and member of the privy council of Reflector grades "Dynamite" twice:
Prince Abdullah of Transjordania, A~- while witnessing it, B on?
who recited impromptu some po- thinking it over.
etry in his native tongue. This Younger Generation.
Unity of the Arabic speaking Despite a good cast, "Fast Life" F
peoples and ultimate independence tails to live up to expectations. Thel
as a nation is the aim of this junior Fairbanks, Chester Morris,
movement of which the Michigan and Loretta Young are featured in
organization is the first unit in this story of a fast young set.
America. At the present time there This film had a long run on
are 20 students of Arabic descent Broadway and does have its inter-
in the University. esting moments, but only rates a C
on the whole. The best spot on the?
THOMAS W. LALLY current . Michigan program is a;
hilarious Laurel and Hardy comedy
DIES IN DETROIT 1-two would-be drunks in a night)
.club.
Thomas W. Lally, 72, retired i- -B. J. A.
spector of the Detroit police de- ._
partment, and the father of MissNe Death C a br
Adele Lally, of Ann Arbor, who was New Chamber'
fatally injured in an automobile
accident near Ypsilanti. Feb. 18. for CaninesProves
died Sunday evening at his home Proves
in Detroit. Inventor s Downfall
Mr. Lally was born Oct. 8, 1857, 1___
in Detroit, and joined the police (By Associated Press)
department in 1881. He resigned HAMMOND, Ind.,March 10- The
in 1887 to enter the United States vogue for bigger, better and more
customs service but returned to thej csientific dog catching has reach-
department in 1890. ed Hammond.
He is survived by the Widow. Skinno Summers, conductor of~
Adele; two sons, Thomas B. Lally the local dog pound, decidedthat
and Lucius Lally, both of Detroit;I Hammond should be second to
two daughters, Mrs. Felice Christie none. So Summers constructed a
of Yonkers, N. Y., and Miss Gret- new and improved "death chain-
chen Lally of Ann Arbor. ber"
The new chamber completed.
Chinese Brigands Kill Summers picked out a group of
Three Finnish Women doomedldogs, put themin the little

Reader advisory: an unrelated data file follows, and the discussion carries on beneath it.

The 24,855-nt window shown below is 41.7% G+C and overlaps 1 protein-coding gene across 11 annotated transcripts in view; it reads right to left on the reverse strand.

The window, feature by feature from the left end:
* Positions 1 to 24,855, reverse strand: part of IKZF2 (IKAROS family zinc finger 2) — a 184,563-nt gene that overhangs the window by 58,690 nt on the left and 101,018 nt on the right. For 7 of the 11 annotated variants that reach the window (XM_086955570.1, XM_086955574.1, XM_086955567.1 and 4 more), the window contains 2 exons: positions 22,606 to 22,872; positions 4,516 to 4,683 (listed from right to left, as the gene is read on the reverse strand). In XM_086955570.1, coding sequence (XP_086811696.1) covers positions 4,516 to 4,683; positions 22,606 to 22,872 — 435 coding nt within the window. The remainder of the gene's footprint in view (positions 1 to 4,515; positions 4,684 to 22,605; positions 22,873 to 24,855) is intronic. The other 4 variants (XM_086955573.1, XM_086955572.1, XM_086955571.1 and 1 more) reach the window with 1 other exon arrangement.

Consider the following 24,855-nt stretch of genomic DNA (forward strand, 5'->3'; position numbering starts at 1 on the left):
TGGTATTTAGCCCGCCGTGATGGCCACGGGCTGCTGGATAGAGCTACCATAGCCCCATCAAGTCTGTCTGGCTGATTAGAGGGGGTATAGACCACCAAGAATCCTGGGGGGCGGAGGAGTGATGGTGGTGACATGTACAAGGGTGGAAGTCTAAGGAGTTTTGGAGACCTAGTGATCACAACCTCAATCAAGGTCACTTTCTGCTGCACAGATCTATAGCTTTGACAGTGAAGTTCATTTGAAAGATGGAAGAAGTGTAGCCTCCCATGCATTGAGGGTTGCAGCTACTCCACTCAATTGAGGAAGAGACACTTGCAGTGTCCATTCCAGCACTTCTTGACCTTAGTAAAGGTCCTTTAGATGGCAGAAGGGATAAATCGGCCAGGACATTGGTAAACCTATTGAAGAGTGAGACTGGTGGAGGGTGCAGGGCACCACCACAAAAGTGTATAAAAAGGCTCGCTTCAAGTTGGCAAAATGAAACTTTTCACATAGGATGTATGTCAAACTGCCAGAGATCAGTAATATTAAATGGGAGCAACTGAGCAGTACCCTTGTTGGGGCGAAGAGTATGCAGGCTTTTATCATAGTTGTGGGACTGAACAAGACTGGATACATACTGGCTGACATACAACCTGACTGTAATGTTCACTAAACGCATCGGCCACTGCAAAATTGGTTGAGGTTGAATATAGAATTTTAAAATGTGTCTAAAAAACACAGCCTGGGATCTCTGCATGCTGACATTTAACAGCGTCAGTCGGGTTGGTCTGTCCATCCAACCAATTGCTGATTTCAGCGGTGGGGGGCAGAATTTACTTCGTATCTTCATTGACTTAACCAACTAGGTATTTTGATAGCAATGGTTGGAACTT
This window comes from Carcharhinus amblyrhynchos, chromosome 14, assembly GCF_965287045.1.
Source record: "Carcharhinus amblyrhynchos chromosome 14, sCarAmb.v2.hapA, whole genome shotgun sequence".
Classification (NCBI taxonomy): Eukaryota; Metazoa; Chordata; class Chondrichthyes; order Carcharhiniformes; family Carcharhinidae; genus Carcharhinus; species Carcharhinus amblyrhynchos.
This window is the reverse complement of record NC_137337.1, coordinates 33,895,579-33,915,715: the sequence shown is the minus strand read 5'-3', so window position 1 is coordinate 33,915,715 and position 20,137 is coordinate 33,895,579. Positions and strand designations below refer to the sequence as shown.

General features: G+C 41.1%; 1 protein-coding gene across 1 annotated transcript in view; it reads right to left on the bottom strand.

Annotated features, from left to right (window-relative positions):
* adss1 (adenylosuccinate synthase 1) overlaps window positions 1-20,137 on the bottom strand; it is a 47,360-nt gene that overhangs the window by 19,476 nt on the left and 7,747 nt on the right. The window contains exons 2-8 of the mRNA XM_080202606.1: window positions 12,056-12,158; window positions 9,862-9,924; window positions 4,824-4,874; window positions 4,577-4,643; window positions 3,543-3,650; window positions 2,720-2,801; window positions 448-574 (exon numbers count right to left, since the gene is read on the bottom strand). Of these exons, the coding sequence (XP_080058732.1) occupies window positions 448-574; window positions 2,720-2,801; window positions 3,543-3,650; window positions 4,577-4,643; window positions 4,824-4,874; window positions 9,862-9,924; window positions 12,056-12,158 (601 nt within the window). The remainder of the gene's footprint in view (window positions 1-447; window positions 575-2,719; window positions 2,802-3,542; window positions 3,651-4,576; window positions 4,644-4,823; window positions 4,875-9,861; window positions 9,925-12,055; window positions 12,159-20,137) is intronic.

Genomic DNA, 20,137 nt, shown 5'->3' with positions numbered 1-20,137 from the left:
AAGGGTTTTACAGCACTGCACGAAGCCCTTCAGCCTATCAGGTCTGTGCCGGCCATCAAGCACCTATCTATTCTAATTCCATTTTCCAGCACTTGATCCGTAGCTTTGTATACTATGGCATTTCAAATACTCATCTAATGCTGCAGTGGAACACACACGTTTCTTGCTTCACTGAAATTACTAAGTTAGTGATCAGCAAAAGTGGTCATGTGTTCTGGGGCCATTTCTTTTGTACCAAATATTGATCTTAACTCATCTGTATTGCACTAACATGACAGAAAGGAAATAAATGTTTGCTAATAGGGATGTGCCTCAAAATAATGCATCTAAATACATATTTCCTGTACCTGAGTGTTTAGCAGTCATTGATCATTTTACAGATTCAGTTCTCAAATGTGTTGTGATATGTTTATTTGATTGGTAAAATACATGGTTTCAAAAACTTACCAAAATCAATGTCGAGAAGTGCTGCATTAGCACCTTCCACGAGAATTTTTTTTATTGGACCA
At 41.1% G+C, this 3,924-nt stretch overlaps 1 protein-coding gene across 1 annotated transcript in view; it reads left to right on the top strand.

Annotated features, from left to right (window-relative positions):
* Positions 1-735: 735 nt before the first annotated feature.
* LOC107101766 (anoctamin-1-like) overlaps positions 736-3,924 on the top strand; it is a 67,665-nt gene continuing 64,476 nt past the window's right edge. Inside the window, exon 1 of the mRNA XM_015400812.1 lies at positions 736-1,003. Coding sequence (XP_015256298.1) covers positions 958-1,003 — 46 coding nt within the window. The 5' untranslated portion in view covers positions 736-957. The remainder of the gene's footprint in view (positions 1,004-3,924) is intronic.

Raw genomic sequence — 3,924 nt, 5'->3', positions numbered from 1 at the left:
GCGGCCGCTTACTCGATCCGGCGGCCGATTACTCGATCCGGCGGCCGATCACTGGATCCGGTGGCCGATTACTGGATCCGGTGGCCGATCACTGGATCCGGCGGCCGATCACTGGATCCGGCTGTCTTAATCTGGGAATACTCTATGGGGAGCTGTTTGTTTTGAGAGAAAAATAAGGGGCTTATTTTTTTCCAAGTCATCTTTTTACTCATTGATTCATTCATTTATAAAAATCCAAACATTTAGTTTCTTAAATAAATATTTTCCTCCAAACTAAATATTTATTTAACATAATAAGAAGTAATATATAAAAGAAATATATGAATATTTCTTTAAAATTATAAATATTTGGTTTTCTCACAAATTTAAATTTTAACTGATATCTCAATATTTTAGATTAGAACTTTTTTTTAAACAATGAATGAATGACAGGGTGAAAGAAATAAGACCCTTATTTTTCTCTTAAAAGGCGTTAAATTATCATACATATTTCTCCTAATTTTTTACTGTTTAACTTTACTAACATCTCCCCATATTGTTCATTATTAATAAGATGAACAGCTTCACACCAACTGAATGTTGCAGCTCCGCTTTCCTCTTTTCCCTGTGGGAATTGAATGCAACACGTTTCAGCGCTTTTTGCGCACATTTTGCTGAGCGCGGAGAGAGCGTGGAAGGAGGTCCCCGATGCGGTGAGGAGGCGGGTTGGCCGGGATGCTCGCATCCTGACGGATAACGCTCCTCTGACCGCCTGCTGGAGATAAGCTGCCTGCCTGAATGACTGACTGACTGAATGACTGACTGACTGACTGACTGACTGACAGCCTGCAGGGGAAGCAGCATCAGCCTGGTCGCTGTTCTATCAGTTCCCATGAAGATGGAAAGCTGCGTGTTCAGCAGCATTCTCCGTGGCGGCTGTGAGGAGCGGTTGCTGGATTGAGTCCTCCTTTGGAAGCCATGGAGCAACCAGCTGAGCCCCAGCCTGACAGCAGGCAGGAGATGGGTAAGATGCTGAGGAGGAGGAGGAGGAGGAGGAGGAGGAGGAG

Thre Finis Wo en1room, turned on the gas and, wait-j
ed.
(By Associated Pres) Several hours later a policeman
SHANGHAI, March 10.-Three noticed a nair of familiar feet pro-!

charge of the technical work in

I

connection with the raising of the
submarine S-51 and the S-4, will
give an illustrated ,lecture on "TheE
Salvage of Submarines in the Open

Sea," at 8 o'clock Friday, March 14,
in theNatural Scienceauditorium.
Niedermair is a senior engineer
in the Design division of the Eu-
reau of Construction and Repair,
of the Navy department. He was a
member of the technical staff of
both the Special committee on
Stability and Loading, and the
American Delegation to the Con-
Terence for the Safety of Fife at
Sea.
When the Submarine S-51 was
rammed and sunk offmBlock Island
in 1925 by the steamer "City of
Rome," Niedermair was called in to
take charge of the technical sip f
raising the sunken vessel. .[_6ai, }
in 1927, when another tragedy of
the sea was enacted in the sinking'
of the submarine S-4, it was Nie-
dermair who was appointed to
oversee the salvaging.
Niedermair is a graduate of
Webb Institute, a school in Ford-
ham, New York, which was found-
ed by an old ship-builder, and in
which instruction only in ship-
building is given.
News From Other
Colleges
Finds Prehistoric Fish.
UNIVERSITY OF TEXAS-Sam i
Quay, of the geology department
here has found a fish near Dallas?
which authorities say is no less
than 37,500,000 years old. The
specimen, which is broken in only
one place, will be put on display
soon.
Panhellenic Formal Planned.
UNIVERSITY OF CALIFORNIA
-The Panhellenic Society of the
University, has decided to hold its
annual spring formal sometime inn
May and also to hold a wom-l
an's sing sometimes. this month.
Committes were appointed for I
both of these affairs and will an-
nounce their complete plans in a)
short time. I
Fraternities Arrange Luncheons.
UNIVERSITY OF CALIFORNIA {
-Inter-fraternity lunches will i
again be held this year as a result
of a decision made at a recent {

CLAIRE flUX
European Opera Companies
DUSOLINA GIANNINI
European Opera Companies
NANETTE GUILFORD
Metropolitan Opera Company
ETHYL HAYDEN
Distinguished American Artist
MERLE CC
Metropolitan Opera Company
''THRYN MEISL 3
Chicago Opera Company
PAUL ALTHOUSE
Metropolitan Opera Company
DAN GRIDLEY
Eminent American Singer
RICHARD BONELLI
Chicago Opera Company
CHASE BAROMEO
Chicago Opera Company
PAUL LEYS SAC
New York Civic Repertory Theatre
N RUGGIERO RICCI
Nine Year Old Wunderkind

SOPRANO

SOPRANO

SOPRANO

CONTRALTO

CONTRALTO

SOPRANO

TENOR

TENOR

BARITONE

,

BASS

NARRATOR

VIOLINIST

PERCY GRAINGER
Renowned virtuoso
GUY MAIER
One of the inseparable two
LEE PATTISON
The other of the two

PIANIST

PIANIST

PIANIST

Lil

ORGANIZATIONS

THE UNIVERSITY CHORAL UNION
CHICAGO SYMPHONY ORCHESTRA
CHILDREN'S FESTIVAL CHORUS

300 Voices
70 Players
400 Voices

CHORAL WORKS

meeting of the Inter-fraternity
council. The exchange luncheons
were started last year because

KING DAVID
MAGNIFICAT
orFni IiIM

HONEGGAR
BACH